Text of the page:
Maximo harkens back to the early days of gaming, a time when the gameplay experience was THE most important thing. There wasn’t much if anything to collect. Online gaming did not exist. And there was no such thing as three-dimensional games. But the gameplay — the thing that made us gamers in the first place — was perfect. And, unlike the platformers and action/adventure games of the current generation, it was not possible to beat every game in a day. It wasn’t because they were longer — length didn’t become a major issue until the late 90s — it was because they were harder. Most of the new titles released these days have an emphasis on large worlds that have hundreds of items to collect, but very few enemies to fight. This worked well in Mario 64 because the gameplay was so balanced. But every other game I’ve played in the past six years (excluding Jak and Daxter) had a dummied-down feel. A lot of developers (including Shigeru Miyamoto and Yuji Naka) have said that they make their games easier so that everyone can enjoy them. “Everyone” is loosely translated into little kids, leaving the older, more experienced gamers in the dust. That’s to say that kids are bad players, because most of them are actually better than the adults! But for some strange reason, developers still feel the need to make their games easier.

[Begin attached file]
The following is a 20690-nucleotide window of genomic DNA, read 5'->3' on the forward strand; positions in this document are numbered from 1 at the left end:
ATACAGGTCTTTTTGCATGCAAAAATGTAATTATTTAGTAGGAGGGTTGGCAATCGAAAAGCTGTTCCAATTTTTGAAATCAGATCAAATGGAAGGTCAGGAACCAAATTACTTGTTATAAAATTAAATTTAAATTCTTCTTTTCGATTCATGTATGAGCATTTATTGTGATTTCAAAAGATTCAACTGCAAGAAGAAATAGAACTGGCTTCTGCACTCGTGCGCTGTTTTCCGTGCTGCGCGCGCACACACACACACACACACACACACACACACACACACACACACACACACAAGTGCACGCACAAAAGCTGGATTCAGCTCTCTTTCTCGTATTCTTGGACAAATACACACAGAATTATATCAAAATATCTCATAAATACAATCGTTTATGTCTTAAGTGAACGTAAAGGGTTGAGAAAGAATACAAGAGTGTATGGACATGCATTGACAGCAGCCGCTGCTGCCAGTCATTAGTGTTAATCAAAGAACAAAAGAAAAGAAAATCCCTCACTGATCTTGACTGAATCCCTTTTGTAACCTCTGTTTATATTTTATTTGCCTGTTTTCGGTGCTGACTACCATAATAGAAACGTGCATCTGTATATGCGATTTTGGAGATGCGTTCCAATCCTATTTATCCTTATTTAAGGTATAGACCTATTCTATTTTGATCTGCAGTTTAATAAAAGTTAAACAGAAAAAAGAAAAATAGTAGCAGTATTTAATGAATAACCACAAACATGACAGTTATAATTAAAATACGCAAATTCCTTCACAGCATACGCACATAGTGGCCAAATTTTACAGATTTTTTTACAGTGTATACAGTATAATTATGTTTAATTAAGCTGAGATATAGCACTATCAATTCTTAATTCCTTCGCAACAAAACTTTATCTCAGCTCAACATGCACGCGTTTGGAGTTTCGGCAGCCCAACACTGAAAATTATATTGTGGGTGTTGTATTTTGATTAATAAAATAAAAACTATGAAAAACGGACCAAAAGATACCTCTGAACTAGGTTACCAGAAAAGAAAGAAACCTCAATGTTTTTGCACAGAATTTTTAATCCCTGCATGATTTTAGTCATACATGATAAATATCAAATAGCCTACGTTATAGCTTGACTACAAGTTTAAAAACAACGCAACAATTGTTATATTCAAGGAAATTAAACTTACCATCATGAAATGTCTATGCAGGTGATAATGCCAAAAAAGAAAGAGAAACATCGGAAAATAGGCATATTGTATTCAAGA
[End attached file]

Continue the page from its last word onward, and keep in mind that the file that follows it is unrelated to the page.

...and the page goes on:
Not Capcom though. Maximo: Ghosts to Glory is one of the most difficult games that I have ever played. I honestly hadn’t screamed a game so much since Donkey Kong Country. And I loved every minute of it. Hordes of enemies will prevent you from succeeding, which makes the game a frustrating joy. How can a game be frustrating and enjoyable at the same time? Because the gameplay is beyond excellent and there is a never-ending amount of ghosts and goblins just waiting to kill you. You’ll scream, you’ll yell and you’ll repeatedly ask the game, “Why?” But no matter how many times you die, you are guaranteed to come back for more. Maximo is the quintessential game of replay value, and is proof that when done properly, a game can be extremely difficult without losing any of its long-lasting appeal. To give you an idea of how challenging Maximo is, I died more times trying to beat its first three worlds than I did throughout all of Resident Evil 1, 2 and 3, as well as Onimusha and Dino Crisis 2. Intimidated? Inexperienced gamers need not apply, unless you’re manly enough to face death a few hundred times.
Maximo: Ghosts to Glory is the 3D follow-up to one of the greatest game series of all time: Ghosts ‘N’ Goblins. There were times when I thought I’d never see Ghosts ‘N’ Goblins in the third dimension. But now, after many years of hints and rumors, Capcom has released the game we’ve all been waiting for. Maximo is so good that it gives me hope for other games. Maybe Namco can develop a 3D Klonoa game after all. Maybe they can do what Capcom did and improve on the game so much that it’s actually better than the 2D original. At first, I wasn’t exactly sure what I thought of Maximo. But after I got the hang of the controls and came to terms with the fact that no matter what I did, I was still going to die, I fell in love with Maximo. This game is worth every penny spent on it. Not just the $50 you spend to buy it, but also the millions of dollars Capcom spent to develop, market and promote this masterpiece. One of the best games of the year has already landed on store shelves and we’re not even in March yet! 2001 had a big affect on the gaming industry and I hope that its effects last for a very long time.